Here’s a scenario you, as a dog owner, can probably relate to. You’re in the park with your labrador retriever when he spots a familiar neighbor relaxing on a bench. He goes bounding over, full of affection. Your neighbor greets him delightedly with a few pats and hellos, and your dog leaps up on the bench and starts slobbering all over her face with a big wet doggy tongue. You come rushing up with apologies and some tissues. You begin to wonder why dogs like to lick human faces. In actual fact, dogs also like to lick themselves and other canines, and here are five reasons why.
Dogs Like to Show Affection
This is the most common reason why your best friend likes to lick you and your neighbor. Affectionate licking causes the release of endorphins that not only provide pleasure but also calm and comfort your dog.
People Taste Good
You’ve probably noticed that your dog likes licking around his food bowl after the kibble has been gobbled up or your kitchen floor after you’ve cleaned up a spill. It’s evident that he likes the taste of whatever food traces have been left behind. A human’s skin also tastes good (and salty) and dogs enjoy licking it.
Dogs Like to Groom
You might not think that your dog is as concerned with hygiene as your cat, but dogs often engage in licking to clean themselves. However, be aware if your dog seems to be excessively licking his anal area, as this may indicate a problem with the anal glands.
Dogs Lick to Heal
Dog saliva contains bacteria-killing enzymes. When your dog licks himself, he may be helping to get rid of any dead tissue or keep a wound clean. However, dogs can get carried away with licking to the point where they may reopen closed wounds or cause other kinds of harm.
Dogs are Communicators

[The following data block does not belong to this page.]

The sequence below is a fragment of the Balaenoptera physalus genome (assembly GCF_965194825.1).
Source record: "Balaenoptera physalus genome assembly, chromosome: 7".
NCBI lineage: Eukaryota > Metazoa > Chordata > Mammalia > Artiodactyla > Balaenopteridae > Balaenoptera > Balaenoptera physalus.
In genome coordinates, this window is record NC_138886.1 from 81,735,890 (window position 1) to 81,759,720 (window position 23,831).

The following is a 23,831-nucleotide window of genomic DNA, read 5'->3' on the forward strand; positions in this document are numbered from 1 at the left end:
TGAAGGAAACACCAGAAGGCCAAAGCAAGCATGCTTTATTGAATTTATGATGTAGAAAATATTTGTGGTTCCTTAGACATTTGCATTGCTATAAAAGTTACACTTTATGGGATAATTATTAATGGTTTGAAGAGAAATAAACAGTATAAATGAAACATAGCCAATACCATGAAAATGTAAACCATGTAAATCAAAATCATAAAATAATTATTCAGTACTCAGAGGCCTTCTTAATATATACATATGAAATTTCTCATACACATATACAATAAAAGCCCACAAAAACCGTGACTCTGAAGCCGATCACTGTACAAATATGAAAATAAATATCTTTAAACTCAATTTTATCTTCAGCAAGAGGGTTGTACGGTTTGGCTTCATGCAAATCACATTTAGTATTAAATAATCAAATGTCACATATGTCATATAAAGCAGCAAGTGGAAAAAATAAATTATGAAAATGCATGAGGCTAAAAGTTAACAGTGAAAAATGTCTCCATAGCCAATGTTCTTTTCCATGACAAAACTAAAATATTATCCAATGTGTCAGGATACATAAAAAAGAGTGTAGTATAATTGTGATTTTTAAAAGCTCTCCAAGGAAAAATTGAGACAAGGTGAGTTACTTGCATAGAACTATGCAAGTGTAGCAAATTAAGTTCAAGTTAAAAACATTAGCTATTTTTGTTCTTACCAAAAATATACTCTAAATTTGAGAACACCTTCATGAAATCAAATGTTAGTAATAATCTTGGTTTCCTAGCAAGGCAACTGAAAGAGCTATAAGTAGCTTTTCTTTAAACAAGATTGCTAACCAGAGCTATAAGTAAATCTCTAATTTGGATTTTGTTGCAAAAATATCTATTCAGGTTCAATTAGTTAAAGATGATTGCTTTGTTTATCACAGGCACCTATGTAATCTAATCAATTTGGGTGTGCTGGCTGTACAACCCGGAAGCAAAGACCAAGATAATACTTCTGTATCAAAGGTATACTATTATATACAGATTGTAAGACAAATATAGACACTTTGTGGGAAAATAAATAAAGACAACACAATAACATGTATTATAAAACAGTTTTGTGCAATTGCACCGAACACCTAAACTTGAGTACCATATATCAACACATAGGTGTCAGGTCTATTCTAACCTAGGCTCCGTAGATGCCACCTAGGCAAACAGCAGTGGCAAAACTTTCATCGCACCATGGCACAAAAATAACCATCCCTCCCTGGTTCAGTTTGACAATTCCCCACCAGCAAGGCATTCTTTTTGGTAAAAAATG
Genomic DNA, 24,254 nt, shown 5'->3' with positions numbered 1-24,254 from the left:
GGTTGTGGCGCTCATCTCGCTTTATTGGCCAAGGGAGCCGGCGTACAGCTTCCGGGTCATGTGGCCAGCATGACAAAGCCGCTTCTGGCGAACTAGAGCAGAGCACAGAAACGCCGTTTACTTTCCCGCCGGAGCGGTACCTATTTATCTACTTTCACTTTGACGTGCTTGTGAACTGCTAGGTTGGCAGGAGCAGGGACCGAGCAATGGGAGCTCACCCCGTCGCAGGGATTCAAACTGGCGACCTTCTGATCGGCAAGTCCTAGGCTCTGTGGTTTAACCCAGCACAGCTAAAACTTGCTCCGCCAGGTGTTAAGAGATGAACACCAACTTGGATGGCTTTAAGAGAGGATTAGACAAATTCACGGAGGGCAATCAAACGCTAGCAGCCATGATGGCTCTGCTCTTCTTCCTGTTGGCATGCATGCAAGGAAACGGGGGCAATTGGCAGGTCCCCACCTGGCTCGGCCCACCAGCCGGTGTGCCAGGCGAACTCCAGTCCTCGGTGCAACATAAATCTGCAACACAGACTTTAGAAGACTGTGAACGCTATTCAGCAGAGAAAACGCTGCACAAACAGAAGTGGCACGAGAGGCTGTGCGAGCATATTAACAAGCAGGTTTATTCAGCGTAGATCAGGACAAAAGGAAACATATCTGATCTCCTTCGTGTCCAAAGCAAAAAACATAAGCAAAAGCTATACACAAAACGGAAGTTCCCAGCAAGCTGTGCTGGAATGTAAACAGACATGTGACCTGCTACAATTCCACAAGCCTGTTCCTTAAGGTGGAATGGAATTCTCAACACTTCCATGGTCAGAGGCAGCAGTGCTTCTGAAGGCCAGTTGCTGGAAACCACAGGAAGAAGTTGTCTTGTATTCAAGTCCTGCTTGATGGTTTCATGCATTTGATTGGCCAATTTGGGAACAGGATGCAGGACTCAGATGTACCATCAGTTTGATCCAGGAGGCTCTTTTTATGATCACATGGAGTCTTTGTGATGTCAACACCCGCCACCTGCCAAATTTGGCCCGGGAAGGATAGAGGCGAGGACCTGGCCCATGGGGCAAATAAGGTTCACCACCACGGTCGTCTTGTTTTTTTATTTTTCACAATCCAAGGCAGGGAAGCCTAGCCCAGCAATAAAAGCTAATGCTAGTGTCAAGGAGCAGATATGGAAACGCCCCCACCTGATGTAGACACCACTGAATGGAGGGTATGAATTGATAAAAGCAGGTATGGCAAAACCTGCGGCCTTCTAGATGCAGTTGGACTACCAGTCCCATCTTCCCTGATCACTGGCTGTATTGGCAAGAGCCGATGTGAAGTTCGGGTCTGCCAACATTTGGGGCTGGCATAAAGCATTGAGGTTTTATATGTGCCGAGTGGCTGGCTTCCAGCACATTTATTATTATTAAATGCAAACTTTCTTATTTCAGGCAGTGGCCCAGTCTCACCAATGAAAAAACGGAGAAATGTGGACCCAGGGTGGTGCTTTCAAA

Dogs lick other dogs as a form of doggy language. They may be saying let’s be friends, or I submit to you. They also use licking to tell people things – I love you, or it’s time to play. If your dog is licking you with intensity, it’s possible that he’s telling you something is wrong – my water bowl is empty, or the doggie door is closed.
Dogs May Engage in Compulsive Licking
If you notice that your dog is licking the same area over and over, you want to take a look to see if something is wrong. Or, he may engage in excessive licking when he’s scared or nervous. While licking can help to relieve stress, obsessive licking is likely to reinforce anxiety and make things worse.
Can I Make my Dog Stop Licking me?
If your dog’s licking gets too much for you, what can you do? Whenever the licking begins, try ignoring him and walking away into another room. Eventually, he may connect the licking with causing you to leave, which isn’t what he wants, and the licking may stop. Licking is a normal part of a dog’s life. However, if your dog is involved in an abnormal situation and needs emergency treatment in the Columbia South Carolina area, don’t delay – rush him to CVETS.